As our students sit in one of our science rooms learning about physics, or conduct an experiment in a chemistry class, many do not take a moment to consider how these studies are forming the foundations of their future career pathways. As a young person growing up in today’s generation, the career opportunities are endless and with the development of science and technology – forging an exciting pathway for our students considering jobs in science, technology, engineering or maths.
As part of National Science Week, Geelong Lutheran College was fortunate to have three very interesting and diverse speakers come to visit. Each had their own unique story about their pathway into a career in science and how their job plays a very important role in the advancements of science.
Stephanie Gould-Hardwick, an Engineer at Ford, spoke to Middle and Senior School students about how her interest in creativity and design led her into a career in Engineering. Stephanie began studying at Deakin University and now works alongside design engineers to test and validate automotive designs. A day-in-the-life of an Engineer at Ford might involve slamming a car door 90,000 times to test it durability, or monitoring the impact of extreme heat on a particular car design.
Dr Jireh Choi, a research scientist from the Defence Science and Technology Group spoke passionately to senior students about her fascinating career. Jireh fell in love with physics in Year 12, and wanted to be a rollercoaster engineer but instead forged a successful career in the Defence. Jireh’s work focuses on aircraft structural fatigue, designing and conducting structural fatigue tests, to understand the fatigue characteristics of materials. Her results and analysis directly supports the Australian Air Force, to keep planes flying safely and economically. She has collaborated with organisations including RAAF, Boeing, British Aerospace, US Navy, US Air Force and the Royal Air Force.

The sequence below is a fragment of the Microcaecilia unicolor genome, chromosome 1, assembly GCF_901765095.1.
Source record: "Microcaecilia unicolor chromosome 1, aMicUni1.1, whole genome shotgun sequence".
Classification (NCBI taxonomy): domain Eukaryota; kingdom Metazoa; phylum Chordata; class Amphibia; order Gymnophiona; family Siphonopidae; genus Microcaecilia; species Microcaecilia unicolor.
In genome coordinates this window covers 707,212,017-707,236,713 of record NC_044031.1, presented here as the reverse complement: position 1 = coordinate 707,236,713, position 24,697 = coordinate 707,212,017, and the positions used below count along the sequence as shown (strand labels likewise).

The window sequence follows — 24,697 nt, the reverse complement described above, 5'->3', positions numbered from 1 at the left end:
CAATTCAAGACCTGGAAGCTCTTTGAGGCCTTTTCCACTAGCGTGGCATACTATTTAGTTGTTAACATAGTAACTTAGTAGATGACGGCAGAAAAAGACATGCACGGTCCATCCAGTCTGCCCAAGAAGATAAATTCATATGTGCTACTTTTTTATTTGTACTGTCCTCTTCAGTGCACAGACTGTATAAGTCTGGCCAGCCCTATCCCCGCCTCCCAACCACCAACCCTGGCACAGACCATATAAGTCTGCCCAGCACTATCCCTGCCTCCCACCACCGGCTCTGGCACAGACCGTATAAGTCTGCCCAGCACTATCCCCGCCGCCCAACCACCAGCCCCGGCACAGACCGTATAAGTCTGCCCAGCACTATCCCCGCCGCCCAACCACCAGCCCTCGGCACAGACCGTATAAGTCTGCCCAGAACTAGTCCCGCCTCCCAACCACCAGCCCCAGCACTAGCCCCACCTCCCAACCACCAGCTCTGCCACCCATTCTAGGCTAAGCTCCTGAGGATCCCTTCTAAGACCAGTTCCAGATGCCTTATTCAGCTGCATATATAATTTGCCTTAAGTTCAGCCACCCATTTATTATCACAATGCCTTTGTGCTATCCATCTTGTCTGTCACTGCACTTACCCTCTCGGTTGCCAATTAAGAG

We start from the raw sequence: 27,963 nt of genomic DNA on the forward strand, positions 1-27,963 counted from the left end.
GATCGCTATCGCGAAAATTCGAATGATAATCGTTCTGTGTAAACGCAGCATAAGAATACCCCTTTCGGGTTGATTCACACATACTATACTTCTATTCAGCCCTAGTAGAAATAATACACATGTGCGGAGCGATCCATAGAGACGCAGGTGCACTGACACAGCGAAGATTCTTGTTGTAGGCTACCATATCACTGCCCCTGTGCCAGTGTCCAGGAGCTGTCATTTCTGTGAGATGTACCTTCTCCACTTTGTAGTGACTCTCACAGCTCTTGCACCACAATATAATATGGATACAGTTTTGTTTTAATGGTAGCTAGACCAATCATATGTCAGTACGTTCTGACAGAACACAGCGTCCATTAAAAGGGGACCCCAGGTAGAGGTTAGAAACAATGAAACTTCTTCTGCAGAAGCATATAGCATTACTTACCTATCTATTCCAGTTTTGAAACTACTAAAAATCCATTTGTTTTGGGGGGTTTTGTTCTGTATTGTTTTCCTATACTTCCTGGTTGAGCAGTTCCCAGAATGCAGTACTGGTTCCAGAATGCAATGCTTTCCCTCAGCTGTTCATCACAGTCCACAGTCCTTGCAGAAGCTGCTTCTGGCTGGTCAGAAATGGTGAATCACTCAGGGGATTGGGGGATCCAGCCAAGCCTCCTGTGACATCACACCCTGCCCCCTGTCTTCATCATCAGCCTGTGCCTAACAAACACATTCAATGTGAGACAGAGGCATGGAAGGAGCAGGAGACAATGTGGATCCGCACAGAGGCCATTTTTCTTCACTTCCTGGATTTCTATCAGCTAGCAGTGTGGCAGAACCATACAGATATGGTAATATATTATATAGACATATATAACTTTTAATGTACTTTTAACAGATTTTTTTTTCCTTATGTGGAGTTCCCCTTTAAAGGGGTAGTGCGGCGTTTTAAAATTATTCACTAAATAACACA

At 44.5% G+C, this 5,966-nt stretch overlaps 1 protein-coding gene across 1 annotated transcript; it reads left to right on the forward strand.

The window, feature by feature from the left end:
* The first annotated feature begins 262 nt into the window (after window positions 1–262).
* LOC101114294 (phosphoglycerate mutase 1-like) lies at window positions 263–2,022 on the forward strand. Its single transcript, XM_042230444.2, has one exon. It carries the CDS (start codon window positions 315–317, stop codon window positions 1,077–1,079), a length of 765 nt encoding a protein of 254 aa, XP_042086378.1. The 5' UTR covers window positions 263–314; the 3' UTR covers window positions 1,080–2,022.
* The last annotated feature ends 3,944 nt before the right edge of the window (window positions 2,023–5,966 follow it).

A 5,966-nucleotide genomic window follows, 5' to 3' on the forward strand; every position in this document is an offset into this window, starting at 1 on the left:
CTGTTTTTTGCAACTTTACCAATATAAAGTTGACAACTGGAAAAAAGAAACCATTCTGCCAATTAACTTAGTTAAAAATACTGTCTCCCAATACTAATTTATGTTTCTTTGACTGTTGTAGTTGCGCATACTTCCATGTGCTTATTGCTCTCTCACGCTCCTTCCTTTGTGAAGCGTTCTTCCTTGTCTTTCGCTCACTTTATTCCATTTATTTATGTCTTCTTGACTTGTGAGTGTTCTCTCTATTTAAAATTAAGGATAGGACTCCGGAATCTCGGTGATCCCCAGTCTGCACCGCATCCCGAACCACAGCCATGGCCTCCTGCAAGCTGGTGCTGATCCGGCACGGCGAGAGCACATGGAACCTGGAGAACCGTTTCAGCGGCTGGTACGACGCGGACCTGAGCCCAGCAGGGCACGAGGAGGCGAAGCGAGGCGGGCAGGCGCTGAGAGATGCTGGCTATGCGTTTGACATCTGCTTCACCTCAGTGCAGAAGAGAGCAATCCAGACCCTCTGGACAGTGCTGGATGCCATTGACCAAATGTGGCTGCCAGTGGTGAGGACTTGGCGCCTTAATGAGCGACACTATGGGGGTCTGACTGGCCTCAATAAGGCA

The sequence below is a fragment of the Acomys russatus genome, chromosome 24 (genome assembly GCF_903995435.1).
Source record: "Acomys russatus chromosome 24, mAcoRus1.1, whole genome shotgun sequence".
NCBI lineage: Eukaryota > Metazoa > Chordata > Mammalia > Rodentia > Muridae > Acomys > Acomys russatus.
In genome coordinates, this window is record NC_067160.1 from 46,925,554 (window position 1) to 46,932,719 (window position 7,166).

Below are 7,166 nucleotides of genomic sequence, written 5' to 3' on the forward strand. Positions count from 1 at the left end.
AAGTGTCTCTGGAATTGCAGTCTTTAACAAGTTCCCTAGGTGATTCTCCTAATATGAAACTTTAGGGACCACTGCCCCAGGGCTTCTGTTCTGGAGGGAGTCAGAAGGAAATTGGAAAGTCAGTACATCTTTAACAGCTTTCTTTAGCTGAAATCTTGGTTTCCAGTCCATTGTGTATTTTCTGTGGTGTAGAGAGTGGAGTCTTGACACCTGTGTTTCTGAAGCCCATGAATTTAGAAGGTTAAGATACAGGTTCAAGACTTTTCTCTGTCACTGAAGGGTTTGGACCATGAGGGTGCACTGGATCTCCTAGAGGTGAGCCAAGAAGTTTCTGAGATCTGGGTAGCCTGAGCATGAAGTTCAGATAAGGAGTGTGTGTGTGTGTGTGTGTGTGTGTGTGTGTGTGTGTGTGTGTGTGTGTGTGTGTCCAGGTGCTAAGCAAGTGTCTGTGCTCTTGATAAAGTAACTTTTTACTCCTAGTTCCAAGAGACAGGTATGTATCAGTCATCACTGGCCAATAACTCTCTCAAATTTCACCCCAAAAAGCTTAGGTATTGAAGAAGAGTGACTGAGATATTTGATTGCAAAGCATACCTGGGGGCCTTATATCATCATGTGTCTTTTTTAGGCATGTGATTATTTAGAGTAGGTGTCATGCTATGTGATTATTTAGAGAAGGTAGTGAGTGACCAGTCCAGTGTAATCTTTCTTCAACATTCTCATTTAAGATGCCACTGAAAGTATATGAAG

The final speaker of the week was Frans Mahr, a biological technician, who’s work involves the study and control of weeds and how science plays a crucial part in this. Frans has travelled all over the world in pursuit of these studies, wading through alligator country in the United states and swamps in France. He spoke to students about how the Cane Toad was introduced unsuccessfully in Australia to control weeds which led to an increase in our quarantine restrictions. His work involves the rigorous testing of agents and how they affect our native plants, looking for new ways to control pests with natural methods.
A common piece of advice from each of our speakers was to build a strong foundation in Science while at school. Science and Maths are evolving rapidly and are critical in many of the new and exciting professions making their way into our world.